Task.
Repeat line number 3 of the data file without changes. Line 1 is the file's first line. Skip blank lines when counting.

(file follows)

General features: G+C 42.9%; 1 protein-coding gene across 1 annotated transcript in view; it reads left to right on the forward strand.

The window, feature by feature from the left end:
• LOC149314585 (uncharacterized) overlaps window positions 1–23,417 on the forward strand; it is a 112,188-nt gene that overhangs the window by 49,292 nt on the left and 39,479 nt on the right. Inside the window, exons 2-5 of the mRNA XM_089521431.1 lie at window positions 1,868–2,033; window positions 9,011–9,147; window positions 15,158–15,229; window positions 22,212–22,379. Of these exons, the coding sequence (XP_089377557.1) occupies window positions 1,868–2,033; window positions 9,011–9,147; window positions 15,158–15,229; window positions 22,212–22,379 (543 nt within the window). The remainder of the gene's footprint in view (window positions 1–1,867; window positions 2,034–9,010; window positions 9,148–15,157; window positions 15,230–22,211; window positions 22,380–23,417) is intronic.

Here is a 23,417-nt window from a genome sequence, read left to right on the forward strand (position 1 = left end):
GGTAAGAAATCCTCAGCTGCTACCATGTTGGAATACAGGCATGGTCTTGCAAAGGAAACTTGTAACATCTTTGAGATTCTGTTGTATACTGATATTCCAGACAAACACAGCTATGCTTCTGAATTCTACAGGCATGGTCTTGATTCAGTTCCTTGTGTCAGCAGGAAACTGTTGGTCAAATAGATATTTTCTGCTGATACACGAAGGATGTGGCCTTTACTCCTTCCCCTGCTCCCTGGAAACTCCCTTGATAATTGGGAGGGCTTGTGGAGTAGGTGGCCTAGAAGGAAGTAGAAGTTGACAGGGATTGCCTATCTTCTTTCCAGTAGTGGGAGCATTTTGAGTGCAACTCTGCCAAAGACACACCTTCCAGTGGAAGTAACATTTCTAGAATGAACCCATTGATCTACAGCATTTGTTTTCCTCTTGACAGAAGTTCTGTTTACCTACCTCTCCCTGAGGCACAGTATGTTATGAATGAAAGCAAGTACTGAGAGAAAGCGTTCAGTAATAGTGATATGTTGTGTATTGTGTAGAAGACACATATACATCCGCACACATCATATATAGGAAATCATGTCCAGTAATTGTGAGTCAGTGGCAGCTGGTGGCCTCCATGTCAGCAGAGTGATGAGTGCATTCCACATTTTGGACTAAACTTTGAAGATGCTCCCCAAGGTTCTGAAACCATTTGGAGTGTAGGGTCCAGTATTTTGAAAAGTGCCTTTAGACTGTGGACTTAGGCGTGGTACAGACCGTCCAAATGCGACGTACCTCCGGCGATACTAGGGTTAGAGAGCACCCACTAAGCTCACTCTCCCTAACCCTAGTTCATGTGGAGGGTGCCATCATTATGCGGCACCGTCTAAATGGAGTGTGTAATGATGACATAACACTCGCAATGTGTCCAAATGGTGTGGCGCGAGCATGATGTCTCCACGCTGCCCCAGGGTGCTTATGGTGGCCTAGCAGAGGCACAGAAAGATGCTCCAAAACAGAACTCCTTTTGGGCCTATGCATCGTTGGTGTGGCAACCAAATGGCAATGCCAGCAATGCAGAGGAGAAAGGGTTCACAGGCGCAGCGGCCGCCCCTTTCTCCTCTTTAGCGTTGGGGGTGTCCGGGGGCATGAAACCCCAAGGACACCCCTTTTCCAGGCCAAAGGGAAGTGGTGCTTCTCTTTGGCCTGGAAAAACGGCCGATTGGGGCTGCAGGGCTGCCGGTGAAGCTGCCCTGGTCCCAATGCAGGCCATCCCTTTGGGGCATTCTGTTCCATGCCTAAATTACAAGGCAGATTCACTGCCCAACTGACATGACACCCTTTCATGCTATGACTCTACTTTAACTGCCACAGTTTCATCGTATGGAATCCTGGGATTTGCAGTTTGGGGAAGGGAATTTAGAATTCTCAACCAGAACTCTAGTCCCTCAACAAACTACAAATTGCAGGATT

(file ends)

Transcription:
• LOC149314585 (uncharacterized) overlaps window positions 1–23,417 on the forward strand; it is a 112,188-nt gene that overhangs the window by 49,292 nt on the left and 39,479 nt on the right. Inside the window, exons 2-5 of the mRNA XM_089521431.1 lie at window positions 1,868–2,033; window positions 9,011–9,147; window positions 15,158–15,229; window positions 22,212–22,379. Of these exons, the coding sequence (XP_089377557.1) occupies window positions 1,868–2,033; window positions 9,011–9,147; window positions 15,158–15,229; window positions 22,212–22,379 (543 nt within the window). The remainder of the gene's footprint in view (window positions 1–1,867; window positions 2,034–9,010; window positions 9,148–15,157; window positions 15,230–22,211; window positions 22,380–23,417) is intronic.